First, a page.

Initially, Augustus refused this deification. The burden of being a God seemed too great for him. However, after some time, he accepted that the title be conferred on him. And in 12 BC, a gigantic altar, built by Drusus, was erected to worship Roma and Augustus simultaneously. Now there was no longer any difference: Rome was personified in Augustus. Suddenly, in the minds of all the Romans, he had become more than a man; he was God!

After the death of Augustus, Caius Caligula took power in Rome. As the new emperor, he continued this cult of the person. In 40 AD, he demanded that a monument to the glory of Zeus be carved in his own likeness, then he placed it in the middle of the temple in Jerusalem to be worshiped, in addition to being worshiped in Rome!
Claudius succeeded Caligula in power from 41 to 54 AD. Although he was not particularly keen on deification and the cult of the person, he did not refuse to be called “our god Caesar”!

It was Claudius who appointed Nero as his successor. Nero’s madness was immediately evident. After being treated so well by Claudius, he had him brutally murdered in order to access the throne. It was a foretaste of the terror that was to follow.
Over time, this new religion evolved and took a new form. Since Roma was the God of the nation, the source of Rome’s greatness and its continued existence, to deny Roma was to deny Rome itself.

  • When something unexpected happens

The emperor’s plan worked, this new form of idolatry unified the empire politically. People were infatuated with this new divinity! The common people began to consider that the emperor of the moment was the personification of the incarnation of the god Roma.

The worship of the emperor, one of the worst that could happen to the early Church, placed the early Church in an untenable position. The result was a violent persecution of Christians.
On a grand scale, it was the enforced worship of the emperor that brought about the horrible deaths of thousands upon thousands of believers, thereby becoming martyrs for the cause of Christ.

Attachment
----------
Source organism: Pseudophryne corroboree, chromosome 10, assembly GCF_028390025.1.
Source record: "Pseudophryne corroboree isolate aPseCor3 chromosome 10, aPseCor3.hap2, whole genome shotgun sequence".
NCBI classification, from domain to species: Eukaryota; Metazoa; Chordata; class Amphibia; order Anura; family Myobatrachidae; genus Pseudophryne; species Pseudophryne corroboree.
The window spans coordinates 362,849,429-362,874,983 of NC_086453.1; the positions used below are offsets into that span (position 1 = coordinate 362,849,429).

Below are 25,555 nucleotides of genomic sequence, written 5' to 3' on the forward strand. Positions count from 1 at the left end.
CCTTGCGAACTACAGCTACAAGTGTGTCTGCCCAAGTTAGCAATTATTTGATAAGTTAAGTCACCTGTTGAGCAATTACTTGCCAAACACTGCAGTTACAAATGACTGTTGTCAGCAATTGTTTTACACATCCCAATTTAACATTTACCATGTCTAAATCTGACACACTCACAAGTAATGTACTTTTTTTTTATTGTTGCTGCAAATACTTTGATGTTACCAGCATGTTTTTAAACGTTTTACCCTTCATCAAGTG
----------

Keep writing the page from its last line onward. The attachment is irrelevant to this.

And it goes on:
Believers were brought before the proconsul of their region, placed in the shadow of the Roman Seal, asked to kneel, bow their heads, deny the Lord Jesus Christ, and pledge allegiance to the divine incarnation of Roma, the reigning emperor at that time.

When they refused, they were killed. Say no !” to the divine incarnation that was the emperor, amounted to refusing to recognize the god responsible for the greatness of Rome.
It was therefore considered an act of political rebellion.

  • A paranoid Nero, drunk with power

The persecution was particularly bloody during the reign of Nero. Like all tyrants, Nero was a fanatic for power and could not tolerate the slightest sedition, to the point of becoming paranoid. He was undeniably crazy, going so far as to get rid of some of his family members who disagreed with him.

In addition to assassinating a large part of the Senate and an entire order of Roman knights, he had his own mother, his brother-in-law, his sister, his wife and his dear teachers, Seneca and Lucian, executed. He was more of a beast or a demon than a human being.

At first he refused to be worshipped, but in time he recognized his own divinity and sought the worship of the empire.
He became so obsessed with power that he asked the Senate for permission to destroy all the important and magnificent buildings in Rome.

For what ? He wanted to rebuild them with a statue representing him in the center of each building. He wanted a symbol of himself to be in the main places of life in Rome, so that everyone could worship him.

He achieved his goals and had a statue built representing him which he placed in front of his gigantic newly built palace. An oversized statue represented a sun god, and this idol was the exact representation of Nero. With this idolatrous manifestation, his madness becomes obvious and his behavior even stranger. (A part of the Roman population will be so convinced of the divine nature of Nero, that even after his suicide, they will wait for his return!).

This text is an extract from the book “Living in the Combat Zone” written by Rick Renner.

We invite you to read the following article “What is a good soldier of Jesus Christ?“.